Although it is often true that a double integral can be evaluated by using either $d x$ or $d y$ first, sometimes one choice over the other makes the work easier. Evaluate the double integrals in Exercises 37 and 38 in the easiest way possible. $\iint_{R} 2 x^{3} e^{x^{2} y} d x d y ; \quad 0 \leq x \leq 1,0 \leq y \leq 1$

## Discussion

## Video Transcript

No transcript available

## Recommended Questions

Although it is often true that a double integral can be evaluated by using either $d x$ or $d y$ first, sometimes one choice over the other makes the work easier. Evaluate the double integrals in Exercises 37 and 38 in the easiest way possible.

$$

\iint_{R} 2 x^{3} e^{x^{2} y} d x d y ; \quad 0 \leq x \leq 1,0 \leq y \leq 1

$$

Although it is often true that a double integral can be evaluated by using either $d x$ or $d y$ first, sometimes one choice over the other makes the work easier. Evaluate the double integrals in Exercises 37 and 38 in the easiest way possible.

$$\iint_{R} x e^{x y} d x d y ; \quad 0 \leq x \leq 2,0 \leq y \leq 1$$

Evaluate each double integral. If the function seems too difficult to integrate, try interchanging the limits of integration, as in Exercises 37 and $38 .$

$$

\int_{0}^{\ln 2} \int_{e^{y}}^{2} \frac{1}{\ln x} d x d y

$$

Evaluate each double integral. If the function seems too difficult to integrate, try interchanging the limits of integration, as in Exercises 37 and $38 .$

$$\int_{0}^{2} \int_{y / 2}^{1} e^{x^{2}} d x d y$$

When converted to an iterated integral, the following double integrals are easier to evaluate in one order than the other. Find the best order and evaluate the integral.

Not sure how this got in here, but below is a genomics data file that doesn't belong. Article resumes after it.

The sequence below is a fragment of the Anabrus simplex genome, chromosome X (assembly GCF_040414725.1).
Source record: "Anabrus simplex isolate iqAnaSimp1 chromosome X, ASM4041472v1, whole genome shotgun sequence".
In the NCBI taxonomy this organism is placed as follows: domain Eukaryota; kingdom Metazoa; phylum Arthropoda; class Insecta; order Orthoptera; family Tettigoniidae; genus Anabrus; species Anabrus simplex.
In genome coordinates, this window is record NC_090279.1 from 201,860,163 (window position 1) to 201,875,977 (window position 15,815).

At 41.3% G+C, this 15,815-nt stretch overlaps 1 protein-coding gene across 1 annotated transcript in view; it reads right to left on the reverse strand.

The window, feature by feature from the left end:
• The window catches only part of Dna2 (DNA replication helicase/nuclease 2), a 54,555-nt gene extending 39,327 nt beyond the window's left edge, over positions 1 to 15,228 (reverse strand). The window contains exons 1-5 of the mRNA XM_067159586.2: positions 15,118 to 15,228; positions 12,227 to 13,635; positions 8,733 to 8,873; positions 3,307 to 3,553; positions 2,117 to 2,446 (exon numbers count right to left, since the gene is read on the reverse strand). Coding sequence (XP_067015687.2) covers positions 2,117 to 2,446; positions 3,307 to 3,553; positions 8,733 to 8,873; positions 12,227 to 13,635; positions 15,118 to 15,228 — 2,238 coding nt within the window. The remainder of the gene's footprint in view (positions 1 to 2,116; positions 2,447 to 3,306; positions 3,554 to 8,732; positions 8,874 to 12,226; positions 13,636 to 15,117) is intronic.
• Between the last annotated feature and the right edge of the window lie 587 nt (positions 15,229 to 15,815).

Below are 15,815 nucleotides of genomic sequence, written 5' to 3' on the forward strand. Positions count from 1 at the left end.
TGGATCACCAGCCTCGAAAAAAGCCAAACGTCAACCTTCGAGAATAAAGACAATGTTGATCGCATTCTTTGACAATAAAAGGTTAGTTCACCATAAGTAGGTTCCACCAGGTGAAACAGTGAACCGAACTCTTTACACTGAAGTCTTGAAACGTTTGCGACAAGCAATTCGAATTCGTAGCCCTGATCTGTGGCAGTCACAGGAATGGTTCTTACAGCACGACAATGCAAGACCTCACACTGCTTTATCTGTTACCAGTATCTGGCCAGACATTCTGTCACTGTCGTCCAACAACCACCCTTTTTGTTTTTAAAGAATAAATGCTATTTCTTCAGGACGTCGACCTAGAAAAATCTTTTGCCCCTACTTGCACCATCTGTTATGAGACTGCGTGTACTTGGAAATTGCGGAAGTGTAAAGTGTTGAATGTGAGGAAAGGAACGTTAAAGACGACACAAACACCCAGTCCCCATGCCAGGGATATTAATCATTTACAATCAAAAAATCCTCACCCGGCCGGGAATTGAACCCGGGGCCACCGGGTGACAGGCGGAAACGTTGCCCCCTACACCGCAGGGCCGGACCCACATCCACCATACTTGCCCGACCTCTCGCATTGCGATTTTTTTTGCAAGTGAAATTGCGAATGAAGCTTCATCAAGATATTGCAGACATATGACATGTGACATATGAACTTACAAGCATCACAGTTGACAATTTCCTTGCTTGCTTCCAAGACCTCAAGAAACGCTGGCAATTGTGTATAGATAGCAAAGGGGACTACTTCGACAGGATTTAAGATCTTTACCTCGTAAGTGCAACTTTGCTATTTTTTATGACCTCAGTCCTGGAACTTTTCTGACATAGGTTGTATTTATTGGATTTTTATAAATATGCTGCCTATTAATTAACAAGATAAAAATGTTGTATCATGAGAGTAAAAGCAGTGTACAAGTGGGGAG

$$\iint_{R} \frac{x}{(1+x y)^{2}} d A ; R=\{(x, y): 0 \leq x \leq 4,1 \leq y \leq 2\}$$

When converted to an iterated integral, the following double integrals are easier to evaluate in one order than the other. Find the best order and evaluate the integral.

$$\iint_{R}(y+1) e^{x(y+1)} d A ; R=\{(x, y): 0 \leq x \leq 1,-1 \leq y \leq 1\}$$

When converted to an iterated integral, the following double integrals are easier to evaluate in one order than the other. Find the best order and evaluate the integral.

$$\iint_{R} y^{3} \sin x y^{2} d A ; R=\{(x, y): 0 \leq x \leq 2,0 \leq y \leq \sqrt{\pi / 2}\}$$

When converted to an iterated integral, the following double integrals are easier to evaluate in one order than the other. Find the best order and evaluate the integral.

$$\iint_{R} x \sec ^{2} x y d A ; R=\{(x, y): 0 \leq x \leq \pi / 3,0 \leq y \leq 1\}$$

Improper double integrals can often be computed similarly to im- proper integrals of one variable. The first iteration of the following improper integrats is conducted just as if they were proper integrals.

One then evaluates an improper integral of a single variable by taking appropriate limits, as in Section $8.7 .$ Evaluate the improper integrals in Exercises $69-72$ as iterated integrals.

$$\int_{0}^{\infty} \int_{0}^{\infty} x e^{-(x+2 y)} d x d y$$

Improper double integrals can often be computed similarly to improper integrals of one variable. The first iteration of the following improper integrals is conducted just as if they were proper integrals. One then evaluates an improper integral of a single variable by taking appropriate limits, as in Section 8.7. Evaluate the improper integrals as iterated integrals.

$$\int_{1}^{\infty} \int_{e^{-x}}^{1} \frac{1}{x^{3} y} d y d x$$

Improper double integrals can often be computed similarly to improper integrals of one variable. The first iteration of the following improper integrals is conducted just as if they were proper integrals. One then evaluates an improper integral of a single variable by taking appropriate limits, as in Section $8.8 .$ Evaluate the improper integrals as iterated integrals.